sorry for going to ask maybe some “dumb” questions now , but i am really a little bit nervous about this situation. its a very old system (win-xp, so over 15 years old) and it contains very important data. but i could create a backup - so thats the good news.
    i am trying not to miss something, which could effort a lot more work.

    a.) what if i do remove the wrong hdd and reattach it again?
    e.g. i do remove the sdb, i start the computer, noticing this mistake, turning off the computer, reattaching sdb and removing sda.

    do i have to worry about losing data?

    b.) hdd on port 0 not in use?
    what does this mean?
    is this the reason why i do get he message about the “missing os system”?

    because i can see the sda if i start a live-sytem and can also create a backup with clonezilla.

    c.) is it a normal behaviour of RAID-1 not to boot if the mirror is broken?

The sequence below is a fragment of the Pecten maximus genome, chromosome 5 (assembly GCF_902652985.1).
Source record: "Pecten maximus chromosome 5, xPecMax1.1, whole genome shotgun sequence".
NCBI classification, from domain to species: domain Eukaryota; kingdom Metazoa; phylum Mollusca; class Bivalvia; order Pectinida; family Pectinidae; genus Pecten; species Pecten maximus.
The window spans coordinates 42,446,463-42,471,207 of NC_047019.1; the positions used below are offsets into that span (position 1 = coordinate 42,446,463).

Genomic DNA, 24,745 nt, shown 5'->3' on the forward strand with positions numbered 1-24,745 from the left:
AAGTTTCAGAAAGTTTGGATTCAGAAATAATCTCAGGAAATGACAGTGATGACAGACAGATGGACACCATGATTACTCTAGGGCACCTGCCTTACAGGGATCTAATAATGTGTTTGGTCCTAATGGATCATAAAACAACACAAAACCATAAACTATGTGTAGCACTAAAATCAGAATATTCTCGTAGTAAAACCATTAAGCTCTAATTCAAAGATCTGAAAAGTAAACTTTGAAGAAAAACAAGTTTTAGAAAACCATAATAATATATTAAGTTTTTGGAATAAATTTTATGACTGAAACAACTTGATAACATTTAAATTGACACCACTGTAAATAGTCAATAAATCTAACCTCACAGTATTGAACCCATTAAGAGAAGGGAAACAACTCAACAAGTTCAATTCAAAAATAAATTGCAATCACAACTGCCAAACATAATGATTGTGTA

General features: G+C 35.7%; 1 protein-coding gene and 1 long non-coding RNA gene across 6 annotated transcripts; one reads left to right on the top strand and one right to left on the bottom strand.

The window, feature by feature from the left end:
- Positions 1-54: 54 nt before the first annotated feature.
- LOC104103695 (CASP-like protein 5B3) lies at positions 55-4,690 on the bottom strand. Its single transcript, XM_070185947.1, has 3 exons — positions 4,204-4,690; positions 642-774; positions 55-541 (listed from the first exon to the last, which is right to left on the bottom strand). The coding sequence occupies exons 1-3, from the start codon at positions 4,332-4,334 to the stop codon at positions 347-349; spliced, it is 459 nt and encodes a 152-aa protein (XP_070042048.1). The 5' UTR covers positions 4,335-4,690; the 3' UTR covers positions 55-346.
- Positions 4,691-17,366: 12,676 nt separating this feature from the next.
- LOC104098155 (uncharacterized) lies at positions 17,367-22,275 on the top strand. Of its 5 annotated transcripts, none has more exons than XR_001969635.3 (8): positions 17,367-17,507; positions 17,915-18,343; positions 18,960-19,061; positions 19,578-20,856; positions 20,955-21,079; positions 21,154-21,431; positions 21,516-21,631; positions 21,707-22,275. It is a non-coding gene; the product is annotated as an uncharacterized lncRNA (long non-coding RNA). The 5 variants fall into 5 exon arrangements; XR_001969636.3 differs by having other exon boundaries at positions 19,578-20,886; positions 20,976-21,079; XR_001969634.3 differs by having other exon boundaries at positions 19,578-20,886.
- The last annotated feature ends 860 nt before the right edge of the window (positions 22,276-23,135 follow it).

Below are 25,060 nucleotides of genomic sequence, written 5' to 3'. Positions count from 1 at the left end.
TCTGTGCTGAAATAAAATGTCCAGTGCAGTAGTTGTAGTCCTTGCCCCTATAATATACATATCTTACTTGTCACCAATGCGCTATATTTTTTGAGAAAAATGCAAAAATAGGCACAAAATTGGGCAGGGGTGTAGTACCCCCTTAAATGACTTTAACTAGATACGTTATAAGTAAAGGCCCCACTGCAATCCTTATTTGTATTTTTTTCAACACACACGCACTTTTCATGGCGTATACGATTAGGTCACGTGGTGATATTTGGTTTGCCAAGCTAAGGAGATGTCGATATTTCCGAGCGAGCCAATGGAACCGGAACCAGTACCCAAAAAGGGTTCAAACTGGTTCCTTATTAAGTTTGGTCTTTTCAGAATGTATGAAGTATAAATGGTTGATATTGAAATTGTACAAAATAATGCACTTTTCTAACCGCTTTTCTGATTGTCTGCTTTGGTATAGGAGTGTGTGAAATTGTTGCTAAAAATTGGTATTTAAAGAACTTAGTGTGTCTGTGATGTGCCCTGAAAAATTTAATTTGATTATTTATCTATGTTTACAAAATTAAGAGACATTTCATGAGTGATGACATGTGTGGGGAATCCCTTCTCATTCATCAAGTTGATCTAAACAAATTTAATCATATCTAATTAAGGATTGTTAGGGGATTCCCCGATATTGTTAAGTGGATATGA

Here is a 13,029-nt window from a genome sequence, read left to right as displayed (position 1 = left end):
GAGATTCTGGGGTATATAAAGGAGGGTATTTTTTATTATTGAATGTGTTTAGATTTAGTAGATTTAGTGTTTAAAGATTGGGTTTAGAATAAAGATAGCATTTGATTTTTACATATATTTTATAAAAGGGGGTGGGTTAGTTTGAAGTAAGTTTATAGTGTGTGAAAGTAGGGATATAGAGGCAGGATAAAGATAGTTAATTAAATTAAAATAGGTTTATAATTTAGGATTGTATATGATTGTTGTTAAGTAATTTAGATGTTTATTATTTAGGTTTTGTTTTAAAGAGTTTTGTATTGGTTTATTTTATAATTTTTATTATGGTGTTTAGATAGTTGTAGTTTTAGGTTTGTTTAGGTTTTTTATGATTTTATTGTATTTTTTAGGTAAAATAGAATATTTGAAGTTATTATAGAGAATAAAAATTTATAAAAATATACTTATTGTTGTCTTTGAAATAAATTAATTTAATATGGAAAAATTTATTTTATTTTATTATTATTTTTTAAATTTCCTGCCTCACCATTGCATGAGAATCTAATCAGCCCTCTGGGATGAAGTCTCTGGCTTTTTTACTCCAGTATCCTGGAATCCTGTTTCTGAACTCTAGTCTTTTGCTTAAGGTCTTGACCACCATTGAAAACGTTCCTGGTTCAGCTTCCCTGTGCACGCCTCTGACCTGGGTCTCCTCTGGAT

should this behaviour be bein expected, or could it be also posible to boot a system even if the mirror is broken?
    e.g. the mirror was broken a long time ago - but was not recongniced.
    so the system was running in a “degraded” mode.

    thank you for you help!

    greetings lakk3ware.jpg

  • Moderator

    @lakk What is your raid controller? The built in intel raid? If so that setup is to put it polity a hardware assisted software raid. Its possible to use FOG to clone these disk structures but you need to know ahead of time that you are using these hybrid raid configurations. This intel raid presents these disks as normal disks to the operating system so you can easily break the raid if you were to just change one of the disks. You need to startup the software raid manager and talk to the logical raid disk. Its a bit confusing to explain but your source disk is now damaged.

    If you remove the disk0 (/dev/sda) from the computer you may be able to boot the computer using disk1 (/dev/sdb) since FOG wasn’t told about the array it probably only interacted with disk0 (/dev/sda). Your computer should boot but in a degraded state since disk0 is out of sync with disk1.